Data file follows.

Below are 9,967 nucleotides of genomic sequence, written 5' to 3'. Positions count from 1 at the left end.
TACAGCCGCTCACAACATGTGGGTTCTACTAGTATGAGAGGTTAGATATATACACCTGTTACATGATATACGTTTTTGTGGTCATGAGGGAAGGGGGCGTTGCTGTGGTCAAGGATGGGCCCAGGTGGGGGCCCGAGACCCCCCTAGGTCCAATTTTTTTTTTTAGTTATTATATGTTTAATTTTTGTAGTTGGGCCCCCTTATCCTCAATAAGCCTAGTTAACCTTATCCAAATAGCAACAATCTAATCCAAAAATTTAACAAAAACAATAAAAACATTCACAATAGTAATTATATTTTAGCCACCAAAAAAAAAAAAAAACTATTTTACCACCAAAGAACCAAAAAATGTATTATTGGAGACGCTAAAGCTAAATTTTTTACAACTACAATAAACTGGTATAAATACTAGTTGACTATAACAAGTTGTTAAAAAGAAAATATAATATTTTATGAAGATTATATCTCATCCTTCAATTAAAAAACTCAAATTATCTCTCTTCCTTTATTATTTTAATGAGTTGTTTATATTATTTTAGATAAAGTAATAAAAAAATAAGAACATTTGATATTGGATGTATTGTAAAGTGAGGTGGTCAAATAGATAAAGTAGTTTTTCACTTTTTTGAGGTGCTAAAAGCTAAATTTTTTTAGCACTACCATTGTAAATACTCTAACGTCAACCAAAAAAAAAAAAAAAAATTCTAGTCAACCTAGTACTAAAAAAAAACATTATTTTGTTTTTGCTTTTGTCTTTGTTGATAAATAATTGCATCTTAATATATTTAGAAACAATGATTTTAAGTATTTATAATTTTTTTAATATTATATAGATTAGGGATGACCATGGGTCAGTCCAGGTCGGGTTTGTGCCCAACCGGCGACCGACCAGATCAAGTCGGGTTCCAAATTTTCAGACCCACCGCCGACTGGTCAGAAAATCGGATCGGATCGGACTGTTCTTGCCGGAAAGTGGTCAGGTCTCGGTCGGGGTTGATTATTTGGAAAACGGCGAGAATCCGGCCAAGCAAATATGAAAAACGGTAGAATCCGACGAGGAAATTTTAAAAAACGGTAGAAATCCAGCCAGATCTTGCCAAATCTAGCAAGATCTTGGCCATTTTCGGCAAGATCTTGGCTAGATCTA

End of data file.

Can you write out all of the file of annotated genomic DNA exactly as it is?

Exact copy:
Below are 9,967 nucleotides of genomic sequence, written 5' to 3'. Positions count from 1 at the left end.
TACAGCCGCTCACAACATGTGGGTTCTACTAGTATGAGAGGTTAGATATATACACCTGTTACATGATATACGTTTTTGTGGTCATGAGGGAAGGGGGCGTTGCTGTGGTCAAGGATGGGCCCAGGTGGGGGCCCGAGACCCCCCTAGGTCCAATTTTTTTTTTTAGTTATTATATGTTTAATTTTTGTAGTTGGGCCCCCTTATCCTCAATAAGCCTAGTTAACCTTATCCAAATAGCAACAATCTAATCCAAAAATTTAACAAAAACAATAAAAACATTCACAATAGTAATTATATTTTAGCCACCAAAAAAAAAAAAAAACTATTTTACCACCAAAGAACCAAAAAATGTATTATTGGAGACGCTAAAGCTAAATTTTTTACAACTACAATAAACTGGTATAAATACTAGTTGACTATAACAAGTTGTTAAAAAGAAAATATAATATTTTATGAAGATTATATCTCATCCTTCAATTAAAAAACTCAAATTATCTCTCTTCCTTTATTATTTTAATGAGTTGTTTATATTATTTTAGATAAAGTAATAAAAAAATAAGAACATTTGATATTGGATGTATTGTAAAGTGAGGTGGTCAAATAGATAAAGTAGTTTTTCACTTTTTTGAGGTGCTAAAAGCTAAATTTTTTTAGCACTACCATTGTAAATACTCTAACGTCAACCAAAAAAAAAAAAAAAAATTCTAGTCAACCTAGTACTAAAAAAAAACATTATTTTGTTTTTGCTTTTGTCTTTGTTGATAAATAATTGCATCTTAATATATTTAGAAACAATGATTTTAAGTATTTATAATTTTTTTAATATTATATAGATTAGGGATGACCATGGGTCAGTCCAGGTCGGGTTTGTGCCCAACCGGCGACCGACCAGATCAAGTCGGGTTCCAAATTTTCAGACCCACCGCCGACTGGTCAGAAAATCGGATCGGATCGGACTGTTCTTGCCGGAAAGTGGTCAGGTCTCGGTCGGGGTTGATTATTTGGAAAACGGCGAGAATCCGGCCAAGCAAATATGAAAAACGGTAGAATCCGACGAGGAAATTTTAAAAAACGGTAGAAATCCAGCCAGATCTTGCCAAATCTAGCAAGATCTTGGCCATTTTCGGCAAGATCTTGGCTAGATCTA